With an increasing number of users, devices, and programs in the modern enterprise, combined with the increasing deluge of data—much of which is sensitive or confidential—the importance of cybersecurity continues to grow. The growing volume and sophistication of cyber attackers and attack techniques compound the problem even further.

Because of this, demand for professionals in the cybersecurity field is expected to remain very high. Cyberattacks have grown in frequency, and cybersecurity professionals will be needed to come up with innovative solutions to prevent hackers from stealing critical information or creating problems for computer networks.

Cybersecurity at Michigan Tech

Michigan Technological University's College of Computing is the first college in Michigan fully dedicated to computing, and one of only a few nationwide. Michigan Tech cybersecurity students develop next-generation cyber skills to confront new and emerging cyber threats.

Cybersecurity (BS)

In our Bachelor of Science in Cybersecurity program, you'll acquire the theoretical and practical knowledge needed to strategically assess, plan, design, and implement effective cybersecurity defenses; learn best practices and techniques for software development, data assets design, and the management and protection of valuable computing infrastructure; and develop trusted software systems in an Enterprise team environment with an understanding of the social, ethical, legal, and policy aspects of cybersecurity. Plus, you'll choose from one of two concentrations—Software Security or System and Network Security—to customize your degree.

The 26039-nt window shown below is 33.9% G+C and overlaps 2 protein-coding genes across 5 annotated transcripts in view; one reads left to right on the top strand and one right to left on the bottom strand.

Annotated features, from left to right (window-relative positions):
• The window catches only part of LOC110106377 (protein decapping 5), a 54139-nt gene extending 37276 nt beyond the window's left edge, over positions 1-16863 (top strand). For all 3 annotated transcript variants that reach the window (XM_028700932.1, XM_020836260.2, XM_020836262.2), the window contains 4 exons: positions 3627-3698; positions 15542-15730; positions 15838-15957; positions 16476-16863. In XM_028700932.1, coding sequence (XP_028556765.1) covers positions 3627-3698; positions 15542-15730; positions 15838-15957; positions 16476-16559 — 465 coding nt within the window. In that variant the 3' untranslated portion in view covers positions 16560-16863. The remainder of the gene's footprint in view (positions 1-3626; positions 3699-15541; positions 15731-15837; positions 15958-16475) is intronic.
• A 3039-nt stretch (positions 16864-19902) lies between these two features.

Our students land internships with major companies, including Caterpillar Inc., DTE Energy, GE Aviation, General Motors, Harley-Davidson, Systems Control, and Toyota.

Cybersecurity (Minor)

Undergraduate students who do not wish to pursue the BS in Cybersecurity but have an interest in the field also have the option to add a cybersecurity minor to their degree program. The minor is open to all Michigan Tech undergraduate students.